Their conclusions were broken into three categories of risk. The first covers risk through price fluctuations on the import of resources. The more resources a country has to import, the more exposed it is to this risk. A 10% variation in commodity prices could have a material impact on certain nation’s trade balance amounting to between .2 and .5% of GDP, according to the project. This risk, says Burns, is not a long term risk but something that is already happening.

The second risk has to do with the degradation of nations’ resources mainly because of overuse. A 10% reduction in productivity in resources like cropland or fisheries could amount to a reduction in trade balance between 1 and over 4% of GDP, the report finds. Research shows that these impacts on GDP can potentially affect the underlying value of sovereign bonds and credit ratings.

The third category assessed an uncertain long term risk focusing on carbon emissions. Because the amount of emissions varies from country to country, a possible pricing scheme on carbon will affect nations differently. A cap and trade system, for example, would prove the most costly for nations with high carbon emissions. But because the structure for a potential pricing scheme isn’t currently in place, the E-RISC project is unable to fully measure the risk.

The five countries used in the project all demonstrated types of risks. Japan, France and India are consuming more resources than they have, which is prevalent for wealthy nations. Besides this similarity, the countries’ resource profiles differ. For example, France has a fairly balanced resource trade and is less exposed to risk than Japan and India. Both nations have natural resource deficit. Japan demands seven times more biocapacity than what is contained within its borders.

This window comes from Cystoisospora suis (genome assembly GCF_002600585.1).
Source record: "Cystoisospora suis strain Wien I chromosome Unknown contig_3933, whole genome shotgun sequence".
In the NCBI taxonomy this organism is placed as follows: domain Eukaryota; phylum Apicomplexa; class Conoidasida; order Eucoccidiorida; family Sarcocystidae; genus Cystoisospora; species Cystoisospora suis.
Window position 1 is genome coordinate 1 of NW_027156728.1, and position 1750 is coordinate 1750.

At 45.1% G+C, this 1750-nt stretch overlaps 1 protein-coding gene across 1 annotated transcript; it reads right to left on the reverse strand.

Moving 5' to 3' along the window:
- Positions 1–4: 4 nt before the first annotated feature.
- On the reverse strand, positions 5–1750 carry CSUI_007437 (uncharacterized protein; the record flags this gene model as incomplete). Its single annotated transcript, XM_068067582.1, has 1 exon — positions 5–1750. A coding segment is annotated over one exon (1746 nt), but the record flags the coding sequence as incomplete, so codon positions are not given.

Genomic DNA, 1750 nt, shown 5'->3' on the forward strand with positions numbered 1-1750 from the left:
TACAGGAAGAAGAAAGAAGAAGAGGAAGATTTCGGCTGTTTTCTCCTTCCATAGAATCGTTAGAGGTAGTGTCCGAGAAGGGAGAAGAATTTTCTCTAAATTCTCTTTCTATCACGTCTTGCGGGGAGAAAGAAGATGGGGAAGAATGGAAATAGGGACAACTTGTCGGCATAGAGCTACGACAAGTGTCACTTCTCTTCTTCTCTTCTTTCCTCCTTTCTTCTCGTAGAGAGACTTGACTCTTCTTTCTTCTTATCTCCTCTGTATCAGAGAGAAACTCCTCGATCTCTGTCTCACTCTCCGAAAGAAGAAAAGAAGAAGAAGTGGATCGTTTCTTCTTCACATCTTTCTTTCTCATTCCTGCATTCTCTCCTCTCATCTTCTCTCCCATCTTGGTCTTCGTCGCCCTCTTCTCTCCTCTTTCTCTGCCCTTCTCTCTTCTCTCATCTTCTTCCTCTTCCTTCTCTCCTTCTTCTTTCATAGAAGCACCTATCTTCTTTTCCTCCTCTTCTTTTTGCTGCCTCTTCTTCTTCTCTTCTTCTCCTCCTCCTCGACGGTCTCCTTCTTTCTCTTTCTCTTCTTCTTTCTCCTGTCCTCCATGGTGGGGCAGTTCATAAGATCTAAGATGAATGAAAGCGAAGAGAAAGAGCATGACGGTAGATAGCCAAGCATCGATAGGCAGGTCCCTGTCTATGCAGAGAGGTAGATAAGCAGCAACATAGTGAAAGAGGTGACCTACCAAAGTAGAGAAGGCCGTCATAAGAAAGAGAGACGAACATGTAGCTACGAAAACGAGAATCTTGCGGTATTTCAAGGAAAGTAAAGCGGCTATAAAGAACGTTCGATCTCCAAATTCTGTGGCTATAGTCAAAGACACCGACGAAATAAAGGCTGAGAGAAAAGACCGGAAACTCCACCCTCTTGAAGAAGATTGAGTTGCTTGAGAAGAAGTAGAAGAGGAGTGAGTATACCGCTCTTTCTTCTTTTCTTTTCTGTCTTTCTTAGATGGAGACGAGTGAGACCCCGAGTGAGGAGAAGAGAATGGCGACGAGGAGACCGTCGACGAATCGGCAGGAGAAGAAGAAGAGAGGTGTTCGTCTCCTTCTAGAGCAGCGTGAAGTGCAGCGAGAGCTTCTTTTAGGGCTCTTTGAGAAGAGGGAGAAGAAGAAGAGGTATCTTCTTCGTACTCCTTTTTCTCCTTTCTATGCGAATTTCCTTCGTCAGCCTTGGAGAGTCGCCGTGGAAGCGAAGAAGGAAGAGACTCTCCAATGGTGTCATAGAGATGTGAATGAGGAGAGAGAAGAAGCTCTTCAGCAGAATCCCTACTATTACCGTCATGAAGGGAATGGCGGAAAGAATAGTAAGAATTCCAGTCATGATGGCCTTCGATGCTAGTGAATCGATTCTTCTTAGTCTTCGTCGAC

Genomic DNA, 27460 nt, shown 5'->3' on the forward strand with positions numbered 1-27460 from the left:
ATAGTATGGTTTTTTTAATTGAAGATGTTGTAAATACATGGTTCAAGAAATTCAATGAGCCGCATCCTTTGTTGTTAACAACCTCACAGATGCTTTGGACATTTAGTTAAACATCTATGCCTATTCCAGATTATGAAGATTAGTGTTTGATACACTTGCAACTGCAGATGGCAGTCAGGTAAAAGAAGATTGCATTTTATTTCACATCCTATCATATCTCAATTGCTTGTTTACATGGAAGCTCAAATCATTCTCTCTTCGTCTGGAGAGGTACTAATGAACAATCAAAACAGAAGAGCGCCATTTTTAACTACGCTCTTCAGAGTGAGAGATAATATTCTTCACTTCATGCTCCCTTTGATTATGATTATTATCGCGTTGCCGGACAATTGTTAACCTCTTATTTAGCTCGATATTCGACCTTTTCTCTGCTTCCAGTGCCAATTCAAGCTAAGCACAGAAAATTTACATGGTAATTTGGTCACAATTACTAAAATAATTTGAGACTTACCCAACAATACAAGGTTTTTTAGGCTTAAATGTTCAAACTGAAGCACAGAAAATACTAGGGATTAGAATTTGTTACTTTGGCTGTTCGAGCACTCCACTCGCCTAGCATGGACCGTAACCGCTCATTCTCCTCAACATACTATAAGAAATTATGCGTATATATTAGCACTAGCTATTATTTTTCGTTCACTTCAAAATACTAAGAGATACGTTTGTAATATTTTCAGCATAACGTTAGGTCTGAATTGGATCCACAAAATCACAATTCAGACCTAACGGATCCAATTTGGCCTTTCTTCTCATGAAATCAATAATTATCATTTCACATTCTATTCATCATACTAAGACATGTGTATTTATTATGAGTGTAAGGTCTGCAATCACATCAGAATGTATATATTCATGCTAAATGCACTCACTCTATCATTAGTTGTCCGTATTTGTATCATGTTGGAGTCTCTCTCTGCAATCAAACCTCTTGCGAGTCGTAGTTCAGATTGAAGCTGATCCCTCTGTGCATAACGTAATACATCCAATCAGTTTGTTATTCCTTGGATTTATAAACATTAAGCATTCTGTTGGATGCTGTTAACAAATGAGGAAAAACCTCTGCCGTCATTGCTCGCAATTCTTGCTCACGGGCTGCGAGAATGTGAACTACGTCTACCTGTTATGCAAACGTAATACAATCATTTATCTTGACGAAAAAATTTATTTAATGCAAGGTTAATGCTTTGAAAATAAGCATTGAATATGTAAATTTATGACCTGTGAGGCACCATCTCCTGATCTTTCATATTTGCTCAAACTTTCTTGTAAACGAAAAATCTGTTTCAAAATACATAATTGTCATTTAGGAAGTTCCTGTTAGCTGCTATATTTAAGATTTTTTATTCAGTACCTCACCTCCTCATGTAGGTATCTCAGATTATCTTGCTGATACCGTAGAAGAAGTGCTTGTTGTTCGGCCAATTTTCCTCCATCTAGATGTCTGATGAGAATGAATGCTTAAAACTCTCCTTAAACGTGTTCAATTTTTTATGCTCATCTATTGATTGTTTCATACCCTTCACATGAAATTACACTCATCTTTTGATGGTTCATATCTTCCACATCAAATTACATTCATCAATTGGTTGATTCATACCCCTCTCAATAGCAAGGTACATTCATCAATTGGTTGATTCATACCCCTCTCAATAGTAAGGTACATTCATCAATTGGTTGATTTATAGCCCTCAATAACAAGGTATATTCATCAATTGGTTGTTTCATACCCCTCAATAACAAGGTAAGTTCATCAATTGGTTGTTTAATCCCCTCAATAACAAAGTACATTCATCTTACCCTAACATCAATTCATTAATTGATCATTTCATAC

Turkey, as well, can’t solely supply its residents with resources and has become an ecological debtor, despite the fact that during the 1960s, the country had an ecological surplus. Turkey also faces the risk of supply disruption as the majority of countries it receives its biocapacity from are themselves in an ecological deficit.

On the other hand, Brazil possesses the largest amount of biocapacity in the world allowing the rainforest nation to absorb price fluctuations and other risks. But because the economy relies so heavily on its resources, Brazil must be careful of ecosystem degradation.

From the financial industry’s perspective, understanding this emerging systemic risk of environmental degradation is fundamental, Burrett says. The report shows a possible growing awareness of an environmental risk. Burns says several financial institutions are interested in this topic. The number of investments that used ESG (environmental, social and governance) factors in the selection process has also increased, although the overall number of investments in government bonds using ESG remains low.

Individuals from both the financial and environmental sector agree that the E-RISC project is shedding light on risks that, in the past, have been inadequately covered, which is adding value to sovereign credit risk analysis.


Additional resources
Kelli Barrett is an editorial assistant at Ecosystem Marketplace. She can be reached at kbarrett@ecosystemmarketplace.com.